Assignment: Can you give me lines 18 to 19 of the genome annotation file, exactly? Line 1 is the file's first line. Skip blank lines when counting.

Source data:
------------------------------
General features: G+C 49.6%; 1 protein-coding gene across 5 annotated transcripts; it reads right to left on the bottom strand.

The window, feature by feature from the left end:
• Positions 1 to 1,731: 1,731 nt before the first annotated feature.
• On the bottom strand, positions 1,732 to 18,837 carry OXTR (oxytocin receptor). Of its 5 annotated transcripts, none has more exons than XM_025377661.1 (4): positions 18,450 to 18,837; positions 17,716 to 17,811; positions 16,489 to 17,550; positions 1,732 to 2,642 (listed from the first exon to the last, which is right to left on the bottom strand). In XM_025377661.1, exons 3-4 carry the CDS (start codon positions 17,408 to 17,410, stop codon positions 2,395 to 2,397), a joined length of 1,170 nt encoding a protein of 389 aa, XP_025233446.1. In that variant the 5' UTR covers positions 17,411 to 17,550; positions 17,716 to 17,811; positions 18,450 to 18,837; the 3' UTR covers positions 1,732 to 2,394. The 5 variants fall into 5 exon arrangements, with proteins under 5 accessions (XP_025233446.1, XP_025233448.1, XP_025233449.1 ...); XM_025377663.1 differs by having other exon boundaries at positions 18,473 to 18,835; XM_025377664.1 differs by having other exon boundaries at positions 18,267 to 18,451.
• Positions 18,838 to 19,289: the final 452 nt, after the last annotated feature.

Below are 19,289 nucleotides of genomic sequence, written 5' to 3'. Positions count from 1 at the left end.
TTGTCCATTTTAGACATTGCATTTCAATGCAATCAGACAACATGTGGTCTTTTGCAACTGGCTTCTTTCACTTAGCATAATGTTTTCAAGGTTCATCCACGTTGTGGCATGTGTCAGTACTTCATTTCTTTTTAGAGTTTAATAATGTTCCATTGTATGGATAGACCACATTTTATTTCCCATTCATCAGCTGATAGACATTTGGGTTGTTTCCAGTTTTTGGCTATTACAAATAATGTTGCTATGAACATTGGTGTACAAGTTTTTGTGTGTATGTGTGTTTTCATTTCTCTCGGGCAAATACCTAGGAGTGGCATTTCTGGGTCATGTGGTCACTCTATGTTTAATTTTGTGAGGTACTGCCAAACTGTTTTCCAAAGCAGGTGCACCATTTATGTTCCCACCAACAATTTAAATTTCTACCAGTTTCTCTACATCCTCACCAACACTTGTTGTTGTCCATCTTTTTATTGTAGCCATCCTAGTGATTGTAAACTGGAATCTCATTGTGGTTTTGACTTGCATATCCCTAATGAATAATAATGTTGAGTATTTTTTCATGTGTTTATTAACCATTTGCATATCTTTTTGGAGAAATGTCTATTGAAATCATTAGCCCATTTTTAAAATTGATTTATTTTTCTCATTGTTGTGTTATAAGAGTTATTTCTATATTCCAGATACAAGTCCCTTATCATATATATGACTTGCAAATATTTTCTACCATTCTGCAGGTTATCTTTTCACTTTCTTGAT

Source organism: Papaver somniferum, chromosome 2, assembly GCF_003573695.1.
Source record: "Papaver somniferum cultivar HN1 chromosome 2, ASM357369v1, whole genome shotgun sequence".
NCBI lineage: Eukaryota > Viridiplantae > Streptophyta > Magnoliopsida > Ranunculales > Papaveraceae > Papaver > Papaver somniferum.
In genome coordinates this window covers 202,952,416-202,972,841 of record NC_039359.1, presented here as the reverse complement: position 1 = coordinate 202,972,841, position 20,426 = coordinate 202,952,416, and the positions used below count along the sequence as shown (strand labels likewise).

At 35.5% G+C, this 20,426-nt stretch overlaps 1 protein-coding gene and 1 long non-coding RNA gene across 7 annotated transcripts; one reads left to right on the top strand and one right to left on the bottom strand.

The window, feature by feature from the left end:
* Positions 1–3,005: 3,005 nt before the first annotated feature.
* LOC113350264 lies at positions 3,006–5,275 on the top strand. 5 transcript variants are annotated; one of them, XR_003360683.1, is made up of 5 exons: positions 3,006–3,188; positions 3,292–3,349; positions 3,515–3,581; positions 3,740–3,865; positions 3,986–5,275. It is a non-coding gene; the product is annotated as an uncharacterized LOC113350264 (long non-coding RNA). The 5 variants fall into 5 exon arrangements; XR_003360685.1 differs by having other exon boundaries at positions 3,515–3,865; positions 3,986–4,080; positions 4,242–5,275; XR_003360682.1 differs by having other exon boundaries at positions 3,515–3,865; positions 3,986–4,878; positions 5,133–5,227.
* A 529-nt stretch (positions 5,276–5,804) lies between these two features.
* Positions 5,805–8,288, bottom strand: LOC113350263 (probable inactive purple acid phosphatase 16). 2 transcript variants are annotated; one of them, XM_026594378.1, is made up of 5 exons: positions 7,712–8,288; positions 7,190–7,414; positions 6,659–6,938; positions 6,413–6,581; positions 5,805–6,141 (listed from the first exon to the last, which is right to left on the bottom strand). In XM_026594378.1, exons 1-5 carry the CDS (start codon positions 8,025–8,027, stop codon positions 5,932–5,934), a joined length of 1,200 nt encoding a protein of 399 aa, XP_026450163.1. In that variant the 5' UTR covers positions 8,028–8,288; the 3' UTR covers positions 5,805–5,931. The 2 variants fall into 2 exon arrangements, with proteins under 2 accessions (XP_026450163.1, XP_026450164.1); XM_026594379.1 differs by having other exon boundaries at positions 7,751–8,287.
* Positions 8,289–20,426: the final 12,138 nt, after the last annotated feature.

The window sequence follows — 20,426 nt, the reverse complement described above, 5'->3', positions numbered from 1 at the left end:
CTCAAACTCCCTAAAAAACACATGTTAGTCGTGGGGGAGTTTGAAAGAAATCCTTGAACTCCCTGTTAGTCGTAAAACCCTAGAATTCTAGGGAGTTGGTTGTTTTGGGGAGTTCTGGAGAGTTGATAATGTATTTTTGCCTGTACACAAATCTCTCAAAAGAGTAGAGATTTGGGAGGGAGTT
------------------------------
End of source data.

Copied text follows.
* Positions 8,289–20,426: the final 12,138 nt, after the last annotated feature.

The window sequence follows — 20,426 nt, the reverse complement described above, 5'->3', positions numbered from 1 at the left end: